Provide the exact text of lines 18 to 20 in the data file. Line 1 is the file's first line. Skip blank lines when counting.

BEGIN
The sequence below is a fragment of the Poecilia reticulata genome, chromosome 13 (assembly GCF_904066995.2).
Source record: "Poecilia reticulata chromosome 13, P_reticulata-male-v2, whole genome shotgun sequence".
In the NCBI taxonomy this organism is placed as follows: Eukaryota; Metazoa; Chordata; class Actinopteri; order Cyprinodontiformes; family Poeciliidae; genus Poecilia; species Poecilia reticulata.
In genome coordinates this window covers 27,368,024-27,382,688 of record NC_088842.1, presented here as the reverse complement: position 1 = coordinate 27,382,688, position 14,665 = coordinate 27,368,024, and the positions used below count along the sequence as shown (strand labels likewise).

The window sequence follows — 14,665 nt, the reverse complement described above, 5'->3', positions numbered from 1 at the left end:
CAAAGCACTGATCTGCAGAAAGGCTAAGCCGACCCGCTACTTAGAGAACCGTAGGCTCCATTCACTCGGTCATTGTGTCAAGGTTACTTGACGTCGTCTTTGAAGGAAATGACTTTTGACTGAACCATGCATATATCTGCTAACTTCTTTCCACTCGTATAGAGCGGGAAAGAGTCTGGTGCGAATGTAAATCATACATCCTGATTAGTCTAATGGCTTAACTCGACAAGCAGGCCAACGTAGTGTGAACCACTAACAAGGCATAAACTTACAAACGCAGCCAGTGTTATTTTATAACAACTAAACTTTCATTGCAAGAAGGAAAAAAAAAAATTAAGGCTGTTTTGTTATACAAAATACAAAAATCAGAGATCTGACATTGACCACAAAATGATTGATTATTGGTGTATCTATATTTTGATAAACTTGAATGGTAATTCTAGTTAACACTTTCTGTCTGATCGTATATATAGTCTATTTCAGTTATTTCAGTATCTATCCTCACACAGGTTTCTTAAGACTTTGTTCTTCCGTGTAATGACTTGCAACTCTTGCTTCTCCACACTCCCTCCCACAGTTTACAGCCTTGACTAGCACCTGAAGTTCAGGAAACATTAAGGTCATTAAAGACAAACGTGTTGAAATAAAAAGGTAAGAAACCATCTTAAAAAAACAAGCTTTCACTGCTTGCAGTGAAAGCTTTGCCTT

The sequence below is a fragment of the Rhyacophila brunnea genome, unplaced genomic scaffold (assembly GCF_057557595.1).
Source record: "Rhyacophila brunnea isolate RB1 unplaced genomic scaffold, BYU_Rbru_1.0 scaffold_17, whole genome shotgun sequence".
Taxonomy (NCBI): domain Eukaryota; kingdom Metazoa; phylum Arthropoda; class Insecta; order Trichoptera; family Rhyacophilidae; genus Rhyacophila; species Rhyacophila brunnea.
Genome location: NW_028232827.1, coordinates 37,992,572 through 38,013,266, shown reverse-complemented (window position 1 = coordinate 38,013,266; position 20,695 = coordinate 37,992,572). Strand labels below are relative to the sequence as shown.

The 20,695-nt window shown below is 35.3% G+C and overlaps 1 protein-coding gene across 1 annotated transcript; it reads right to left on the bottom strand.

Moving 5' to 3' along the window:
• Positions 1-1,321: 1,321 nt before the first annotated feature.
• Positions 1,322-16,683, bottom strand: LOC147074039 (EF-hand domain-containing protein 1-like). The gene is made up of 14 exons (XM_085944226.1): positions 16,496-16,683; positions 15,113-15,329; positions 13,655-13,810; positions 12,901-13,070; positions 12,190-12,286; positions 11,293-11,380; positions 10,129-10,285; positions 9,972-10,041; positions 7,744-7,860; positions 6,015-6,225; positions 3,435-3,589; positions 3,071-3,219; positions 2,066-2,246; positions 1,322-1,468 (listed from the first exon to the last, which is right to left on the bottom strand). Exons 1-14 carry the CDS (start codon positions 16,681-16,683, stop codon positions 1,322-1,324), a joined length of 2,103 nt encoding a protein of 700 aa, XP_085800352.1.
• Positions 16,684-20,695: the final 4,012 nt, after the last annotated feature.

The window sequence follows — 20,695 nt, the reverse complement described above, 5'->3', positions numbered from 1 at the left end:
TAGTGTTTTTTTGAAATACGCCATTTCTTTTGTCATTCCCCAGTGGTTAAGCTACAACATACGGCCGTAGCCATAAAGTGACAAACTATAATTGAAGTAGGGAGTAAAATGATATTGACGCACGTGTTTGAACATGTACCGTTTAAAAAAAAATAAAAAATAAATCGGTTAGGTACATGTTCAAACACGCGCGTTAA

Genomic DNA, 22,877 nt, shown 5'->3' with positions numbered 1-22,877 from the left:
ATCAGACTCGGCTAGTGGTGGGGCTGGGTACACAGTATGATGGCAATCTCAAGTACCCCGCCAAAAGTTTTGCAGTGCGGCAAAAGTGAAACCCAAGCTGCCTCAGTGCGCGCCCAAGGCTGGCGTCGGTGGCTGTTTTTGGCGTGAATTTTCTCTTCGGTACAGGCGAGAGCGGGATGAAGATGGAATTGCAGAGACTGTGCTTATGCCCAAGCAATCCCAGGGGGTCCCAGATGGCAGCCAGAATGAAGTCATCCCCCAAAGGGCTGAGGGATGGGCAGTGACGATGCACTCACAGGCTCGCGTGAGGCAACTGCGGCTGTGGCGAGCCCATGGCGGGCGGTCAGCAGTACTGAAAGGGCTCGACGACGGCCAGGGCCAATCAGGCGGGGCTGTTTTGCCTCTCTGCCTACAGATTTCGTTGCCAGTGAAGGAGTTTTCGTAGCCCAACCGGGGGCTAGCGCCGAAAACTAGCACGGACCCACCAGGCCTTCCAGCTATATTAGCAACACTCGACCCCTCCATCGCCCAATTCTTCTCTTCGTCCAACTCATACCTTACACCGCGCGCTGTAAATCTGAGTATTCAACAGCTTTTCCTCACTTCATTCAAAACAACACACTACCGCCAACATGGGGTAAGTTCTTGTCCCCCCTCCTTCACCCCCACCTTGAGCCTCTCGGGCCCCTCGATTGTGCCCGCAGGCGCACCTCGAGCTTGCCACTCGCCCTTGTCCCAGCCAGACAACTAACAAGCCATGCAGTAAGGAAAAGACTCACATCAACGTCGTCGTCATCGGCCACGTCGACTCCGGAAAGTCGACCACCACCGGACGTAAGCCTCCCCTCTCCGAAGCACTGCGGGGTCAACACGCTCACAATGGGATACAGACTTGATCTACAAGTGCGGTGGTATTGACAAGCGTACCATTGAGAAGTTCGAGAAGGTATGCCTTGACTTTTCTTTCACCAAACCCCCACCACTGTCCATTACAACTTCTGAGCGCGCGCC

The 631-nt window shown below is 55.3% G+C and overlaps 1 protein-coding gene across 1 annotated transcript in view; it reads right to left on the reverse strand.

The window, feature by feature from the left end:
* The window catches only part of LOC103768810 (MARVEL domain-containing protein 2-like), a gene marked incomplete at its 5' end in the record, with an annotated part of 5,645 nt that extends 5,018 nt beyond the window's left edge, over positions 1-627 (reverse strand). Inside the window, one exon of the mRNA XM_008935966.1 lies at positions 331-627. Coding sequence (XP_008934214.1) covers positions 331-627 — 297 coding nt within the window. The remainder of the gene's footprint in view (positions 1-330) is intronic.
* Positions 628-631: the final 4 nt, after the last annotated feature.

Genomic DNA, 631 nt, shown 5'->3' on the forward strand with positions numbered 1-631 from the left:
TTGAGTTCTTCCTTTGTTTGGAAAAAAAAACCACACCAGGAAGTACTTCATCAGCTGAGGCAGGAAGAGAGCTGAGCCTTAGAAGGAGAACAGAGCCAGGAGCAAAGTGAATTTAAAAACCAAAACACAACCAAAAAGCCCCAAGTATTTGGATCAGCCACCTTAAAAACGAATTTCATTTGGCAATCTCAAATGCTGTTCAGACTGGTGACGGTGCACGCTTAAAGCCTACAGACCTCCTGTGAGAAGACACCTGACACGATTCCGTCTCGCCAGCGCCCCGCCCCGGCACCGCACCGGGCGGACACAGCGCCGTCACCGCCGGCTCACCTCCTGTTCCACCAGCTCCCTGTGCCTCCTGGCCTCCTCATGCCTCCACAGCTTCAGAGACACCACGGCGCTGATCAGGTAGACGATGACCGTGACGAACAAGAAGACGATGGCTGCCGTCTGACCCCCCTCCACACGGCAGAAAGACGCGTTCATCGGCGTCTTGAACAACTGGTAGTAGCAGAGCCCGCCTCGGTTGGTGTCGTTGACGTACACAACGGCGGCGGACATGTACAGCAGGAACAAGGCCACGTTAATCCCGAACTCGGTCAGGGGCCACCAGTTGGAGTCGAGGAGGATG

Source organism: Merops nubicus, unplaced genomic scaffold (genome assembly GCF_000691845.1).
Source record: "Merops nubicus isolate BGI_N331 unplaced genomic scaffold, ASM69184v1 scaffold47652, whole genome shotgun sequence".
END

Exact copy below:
Genomic DNA, 22,877 nt, shown 5'->3' with positions numbered 1-22,877 from the left:
ATCAGACTCGGCTAGTGGTGGGGCTGGGTACACAGTATGATGGCAATCTCAAGTACCCCGCCAAAAGTTTTGCAGTGCGGCAAAAGTGAAACCCAAGCTGCCTCAGTGCGCGCCCAAGGCTGGCGTCGGTGGCTGTTTTTGGCGTGAATTTTCTCTTCGGTACAGGCGAGAGCGGGATGAAGATGGAATTGCAGAGACTGTGCTTATGCCCAAGCAATCCCAGGGGGTCCCAGATGGCAGCCAGAATGAAGTCATCCCCCAAAGGGCTGAGGGATGGGCAGTGACGATGCACTCACAGGCTCGCGTGAGGCAACTGCGGCTGTGGCGAGCCCATGGCGGGCGGTCAGCAGTACTGAAAGGGCTCGACGACGGCCAGGGCCAATCAGGCGGGGCTGTTTTGCCTCTCTGCCTACAGATTTCGTTGCCAGTGAAGGAGTTTTCGTAGCCCAACCGGGGGCTAGCGCCGAAAACTAGCACGGACCCACCAGGCCTTCCAGCTATATTAGCAACACTCGACCCCTCCATCGCCCAATTCTTCTCTTCGTCCAACTCATACCTTACACCGCGCGCTGTAAATCTGAGTATTCAACAGCTTTTCCTCACTTCATTCAAAACAACACACTACCGCCAACATGGGGTAAGTTCTTGTCCCCCCTCCTTCACCCCCACCTTGAGCCTCTCGGGCCCCTCGATTGTGCCCGCAGGCGCACCTCGAGCTTGCCACTCGCCCTTGTCCCAGCCAGACAACTAACAAGCCATGCAGTAAGGAAAAGACTCACATCAACGTCGTCGTCATCGGCCACGTCGACTCCGGAAAGTCGACCACCACCGGACGTAAGCCTCCCCTCTCCGAAGCACTGCGGGGTCAACACGCTCACAATGGGATACAGACTTGATCTACAAGTGCGGTGGTATTGACAAGCGTACCATTGAGAAGTTCGAGAAGGTATGCCTTGACTTTTCTTTCACCAAACCCCCACCACTGTCCATTACAACTTCTGAGCGCGCGCC

The 631-nt window shown below is 55.3% G+C and overlaps 1 protein-coding gene across 1 annotated transcript in view; it reads right to left on the reverse strand.